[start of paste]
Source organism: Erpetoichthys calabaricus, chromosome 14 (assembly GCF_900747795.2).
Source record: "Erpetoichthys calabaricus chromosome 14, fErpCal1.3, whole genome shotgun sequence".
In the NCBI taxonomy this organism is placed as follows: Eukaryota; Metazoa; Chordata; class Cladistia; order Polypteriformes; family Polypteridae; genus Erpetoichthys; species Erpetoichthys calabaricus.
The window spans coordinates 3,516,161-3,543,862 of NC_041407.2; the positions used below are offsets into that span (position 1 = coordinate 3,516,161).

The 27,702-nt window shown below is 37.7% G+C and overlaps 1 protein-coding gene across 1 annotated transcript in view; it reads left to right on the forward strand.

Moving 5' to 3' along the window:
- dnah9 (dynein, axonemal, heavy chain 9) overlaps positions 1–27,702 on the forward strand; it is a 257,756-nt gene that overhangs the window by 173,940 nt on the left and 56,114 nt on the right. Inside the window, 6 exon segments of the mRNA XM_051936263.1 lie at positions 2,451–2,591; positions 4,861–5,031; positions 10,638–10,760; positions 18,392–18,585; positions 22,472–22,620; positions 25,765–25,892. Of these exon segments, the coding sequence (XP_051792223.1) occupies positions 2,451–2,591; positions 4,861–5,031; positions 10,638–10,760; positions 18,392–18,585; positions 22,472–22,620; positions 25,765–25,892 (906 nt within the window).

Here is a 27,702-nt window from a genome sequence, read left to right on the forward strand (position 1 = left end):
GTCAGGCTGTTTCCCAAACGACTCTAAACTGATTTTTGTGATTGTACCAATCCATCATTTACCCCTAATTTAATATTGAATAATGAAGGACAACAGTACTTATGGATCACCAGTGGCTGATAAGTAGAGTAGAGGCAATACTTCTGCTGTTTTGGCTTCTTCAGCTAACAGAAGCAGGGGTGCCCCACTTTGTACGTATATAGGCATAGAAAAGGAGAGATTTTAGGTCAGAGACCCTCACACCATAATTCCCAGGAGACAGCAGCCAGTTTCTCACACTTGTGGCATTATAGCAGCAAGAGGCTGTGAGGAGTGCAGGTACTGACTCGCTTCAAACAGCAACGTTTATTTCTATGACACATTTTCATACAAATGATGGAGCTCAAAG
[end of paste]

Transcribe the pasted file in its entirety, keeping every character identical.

Source organism: Erpetoichthys calabaricus, chromosome 14 (assembly GCF_900747795.2).
Source record: "Erpetoichthys calabaricus chromosome 14, fErpCal1.3, whole genome shotgun sequence".
In the NCBI taxonomy this organism is placed as follows: Eukaryota; Metazoa; Chordata; class Cladistia; order Polypteriformes; family Polypteridae; genus Erpetoichthys; species Erpetoichthys calabaricus.
The window spans coordinates 3,516,161-3,543,862 of NC_041407.2; the positions used below are offsets into that span (position 1 = coordinate 3,516,161).

The 27,702-nt window shown below is 37.7% G+C and overlaps 1 protein-coding gene across 1 annotated transcript in view; it reads left to right on the forward strand.

Moving 5' to 3' along the window:
- dnah9 (dynein, axonemal, heavy chain 9) overlaps positions 1–27,702 on the forward strand; it is a 257,756-nt gene that overhangs the window by 173,940 nt on the left and 56,114 nt on the right. Inside the window, 6 exon segments of the mRNA XM_051936263.1 lie at positions 2,451–2,591; positions 4,861–5,031; positions 10,638–10,760; positions 18,392–18,585; positions 22,472–22,620; positions 25,765–25,892. Of these exon segments, the coding sequence (XP_051792223.1) occupies positions 2,451–2,591; positions 4,861–5,031; positions 10,638–10,760; positions 18,392–18,585; positions 22,472–22,620; positions 25,765–25,892 (906 nt within the window).

Here is a 27,702-nt window from a genome sequence, read left to right on the forward strand (position 1 = left end):
GTCAGGCTGTTTCCCAAACGACTCTAAACTGATTTTTGTGATTGTACCAATCCATCATTTACCCCTAATTTAATATTGAATAATGAAGGACAACAGTACTTATGGATCACCAGTGGCTGATAAGTAGAGTAGAGGCAATACTTCTGCTGTTTTGGCTTCTTCAGCTAACAGAAGCAGGGGTGCCCCACTTTGTACGTATATAGGCATAGAAAAGGAGAGATTTTAGGTCAGAGACCCTCACACCATAATTCCCAGGAGACAGCAGCCAGTTTCTCACACTTGTGGCATTATAGCAGCAAGAGGCTGTGAGGAGTGCAGGTACTGACTCGCTTCAAACAGCAACGTTTATTTCTATGACACATTTTCATACAAATGATGGAGCTCAAAG